Remember Popeye the Sailor Man? You know, the guy who was “strong to the ‘finich’, “cause I eats me spinach.”
He first popped up on January 17, 1929, in a daily King Features newspaper comic strip. After that, he starred in comic books, television cartoons, video games, and movies. At the turn of the 21st century TV Guide ranked him number 20 on its “50 Greatest Cartoon Characters of All Time” list.
Popeye’s fondness for iron-rich spinach was smart nutrition. The element is an essential component of two pigmented proteins, hemoglobin (the red in red blood cells) and myoglobin (the red in muscle tissue) that store and then carry oxygen from your lungs to the rest of your body where it powers physical growth, neurological development, cellular functioning, and the synthesis of some of your hormones.
To do all this good stuff, the National Institutes of Health recommends 8 mg a day for men older than 19, the same for women older than 51, and an extra 10 mg a day for women who are menstruating and losing iron each month.
The best dietary sources of iron are organ meats such as liver plus red meat, egg yolks, wheat germ and oysters. Each one of these serves up heme iron, the most easily absorbed form of the mineral. Plant foods such as beans, whole grains, some dried fruits, nuts, and seeds have non-heme iron. They also contain substances called phytates which lock iron into compounds really hard to break apart, but eating plant foods with foods such as tomatoes or oranges which are rich in vitamin C makes it easier to get at non-heme iron. Nonetheless, nutritionist Sharon Palmer, author of The Plant Powered Diet says that to get what they need “vegetarians and vegans should consume around 1.8 times the recommended daily value.”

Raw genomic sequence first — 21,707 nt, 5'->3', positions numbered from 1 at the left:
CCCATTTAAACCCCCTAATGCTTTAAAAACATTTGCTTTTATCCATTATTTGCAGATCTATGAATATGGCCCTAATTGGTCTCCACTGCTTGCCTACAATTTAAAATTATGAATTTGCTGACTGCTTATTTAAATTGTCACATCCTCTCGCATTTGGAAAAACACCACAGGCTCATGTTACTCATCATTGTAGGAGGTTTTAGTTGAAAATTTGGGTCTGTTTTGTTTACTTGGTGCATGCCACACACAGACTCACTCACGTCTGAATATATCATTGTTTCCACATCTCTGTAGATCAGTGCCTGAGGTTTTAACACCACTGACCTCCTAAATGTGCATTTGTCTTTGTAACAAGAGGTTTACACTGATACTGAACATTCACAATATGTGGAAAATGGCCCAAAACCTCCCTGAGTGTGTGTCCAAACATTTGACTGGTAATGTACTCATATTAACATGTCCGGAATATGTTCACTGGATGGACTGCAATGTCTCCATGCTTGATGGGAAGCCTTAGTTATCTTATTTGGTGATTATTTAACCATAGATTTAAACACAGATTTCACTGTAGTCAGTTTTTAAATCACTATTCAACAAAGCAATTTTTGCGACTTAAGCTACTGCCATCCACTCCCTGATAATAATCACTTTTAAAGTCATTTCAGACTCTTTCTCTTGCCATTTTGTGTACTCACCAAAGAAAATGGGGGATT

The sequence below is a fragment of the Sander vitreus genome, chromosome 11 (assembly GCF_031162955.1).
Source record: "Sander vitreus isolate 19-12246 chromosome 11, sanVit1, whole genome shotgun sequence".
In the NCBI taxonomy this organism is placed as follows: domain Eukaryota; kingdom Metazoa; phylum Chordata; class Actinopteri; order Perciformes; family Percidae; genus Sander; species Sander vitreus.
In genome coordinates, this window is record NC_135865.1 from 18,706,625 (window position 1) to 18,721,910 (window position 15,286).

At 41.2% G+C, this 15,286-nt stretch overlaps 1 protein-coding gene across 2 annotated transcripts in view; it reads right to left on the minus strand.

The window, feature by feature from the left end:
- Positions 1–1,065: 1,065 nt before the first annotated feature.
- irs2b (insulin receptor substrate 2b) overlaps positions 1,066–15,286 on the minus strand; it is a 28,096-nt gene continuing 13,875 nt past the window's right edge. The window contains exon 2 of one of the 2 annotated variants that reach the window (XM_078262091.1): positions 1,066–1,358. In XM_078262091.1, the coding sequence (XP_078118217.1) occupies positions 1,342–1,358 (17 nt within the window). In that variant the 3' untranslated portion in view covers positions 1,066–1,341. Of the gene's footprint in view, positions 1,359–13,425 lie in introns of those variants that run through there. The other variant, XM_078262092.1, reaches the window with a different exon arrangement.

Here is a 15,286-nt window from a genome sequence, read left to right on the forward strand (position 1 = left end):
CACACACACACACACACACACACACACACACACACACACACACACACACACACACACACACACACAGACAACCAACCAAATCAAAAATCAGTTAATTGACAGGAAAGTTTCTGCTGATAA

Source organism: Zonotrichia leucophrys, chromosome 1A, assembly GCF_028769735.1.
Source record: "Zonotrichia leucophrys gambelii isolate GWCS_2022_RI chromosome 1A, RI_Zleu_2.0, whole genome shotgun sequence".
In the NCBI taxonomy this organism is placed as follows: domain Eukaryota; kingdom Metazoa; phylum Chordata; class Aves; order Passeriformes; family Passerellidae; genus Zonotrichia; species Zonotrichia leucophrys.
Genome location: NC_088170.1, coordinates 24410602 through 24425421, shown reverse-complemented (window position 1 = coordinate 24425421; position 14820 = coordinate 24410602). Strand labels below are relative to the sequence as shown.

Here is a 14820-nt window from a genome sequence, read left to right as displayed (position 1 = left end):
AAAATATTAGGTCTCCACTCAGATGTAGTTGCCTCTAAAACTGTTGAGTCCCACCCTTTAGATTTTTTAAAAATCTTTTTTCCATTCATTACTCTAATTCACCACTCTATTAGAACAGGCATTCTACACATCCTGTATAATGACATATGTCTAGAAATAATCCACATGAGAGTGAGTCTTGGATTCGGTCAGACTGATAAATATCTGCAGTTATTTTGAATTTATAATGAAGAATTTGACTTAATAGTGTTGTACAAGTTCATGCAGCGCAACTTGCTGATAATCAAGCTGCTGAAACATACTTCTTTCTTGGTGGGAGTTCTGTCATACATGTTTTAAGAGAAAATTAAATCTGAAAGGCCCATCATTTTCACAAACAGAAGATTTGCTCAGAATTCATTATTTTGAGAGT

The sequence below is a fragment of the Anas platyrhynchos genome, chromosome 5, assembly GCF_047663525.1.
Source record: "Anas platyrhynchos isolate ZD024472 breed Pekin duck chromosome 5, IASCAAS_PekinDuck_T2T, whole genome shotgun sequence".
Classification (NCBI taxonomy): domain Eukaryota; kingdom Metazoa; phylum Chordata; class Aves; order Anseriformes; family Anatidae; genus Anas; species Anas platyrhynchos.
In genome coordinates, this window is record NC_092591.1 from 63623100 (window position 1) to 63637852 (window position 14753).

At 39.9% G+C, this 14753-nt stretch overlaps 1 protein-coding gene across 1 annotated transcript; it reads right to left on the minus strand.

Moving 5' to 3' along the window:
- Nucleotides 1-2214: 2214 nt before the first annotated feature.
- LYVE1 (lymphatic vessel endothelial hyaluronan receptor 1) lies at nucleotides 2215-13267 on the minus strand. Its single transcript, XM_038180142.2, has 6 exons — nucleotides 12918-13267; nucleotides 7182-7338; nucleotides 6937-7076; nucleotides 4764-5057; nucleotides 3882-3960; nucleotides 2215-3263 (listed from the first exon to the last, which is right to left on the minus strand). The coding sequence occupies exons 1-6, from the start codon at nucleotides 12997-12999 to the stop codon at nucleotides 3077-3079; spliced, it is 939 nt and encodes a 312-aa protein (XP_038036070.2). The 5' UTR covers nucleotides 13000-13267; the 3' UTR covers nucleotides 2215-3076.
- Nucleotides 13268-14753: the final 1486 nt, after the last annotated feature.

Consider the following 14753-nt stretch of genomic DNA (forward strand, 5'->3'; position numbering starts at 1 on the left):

Popeye knew what he was doing. Just one-half cup cooked spinach delivers 3 mg of iron plus approximately 3 grams protein, 4 grams dietary fiber, 100 mg calcium, plus vitamins A, C, K, calcium, and potassium, all for a skinny 23-25 calories–with zero fat. Hate spinach? Try Swiss chard, a member of the spinach family, or collard greens, a cabbage cousin popular in the American South. Both are widely available in your grocery frozen food section and both have numbers that pretty much match spinach.
Or you could buy some beans. Start at the top with white ones: One half cup equals the iron in spinach but doubles the proteins and fiber. From there, it’s a hop skip and culinary jump down the ladder to red kidney beans, lentils, and chickpeas, each of which your food processor can whip into a nifty hummus with a touch of added sesame seeds to up the iron and complement the plant proteins. Finally, for the non-cooks among us, there’s edamame. As Medical News Today notes, these young soybeans harvested before they ripen or harden are perfect for noshing “shelled, in the pod, fresh, or frozen.”
Finally, surprise! Think cookies and candy bars. While individual products may vary, USDA clocks one-ounce (28 gram) of a 70-85% cocoa dark chocolate bar at 3.4 mg iron, a tiny tad less than half the basic adult RDA. And lookie here: Two Pepperidge Farm double dark Milanos deliver 1.3 mg iron, 16 percent of what most adults need each day.
Doncha love it when what tastes good is actually good for you?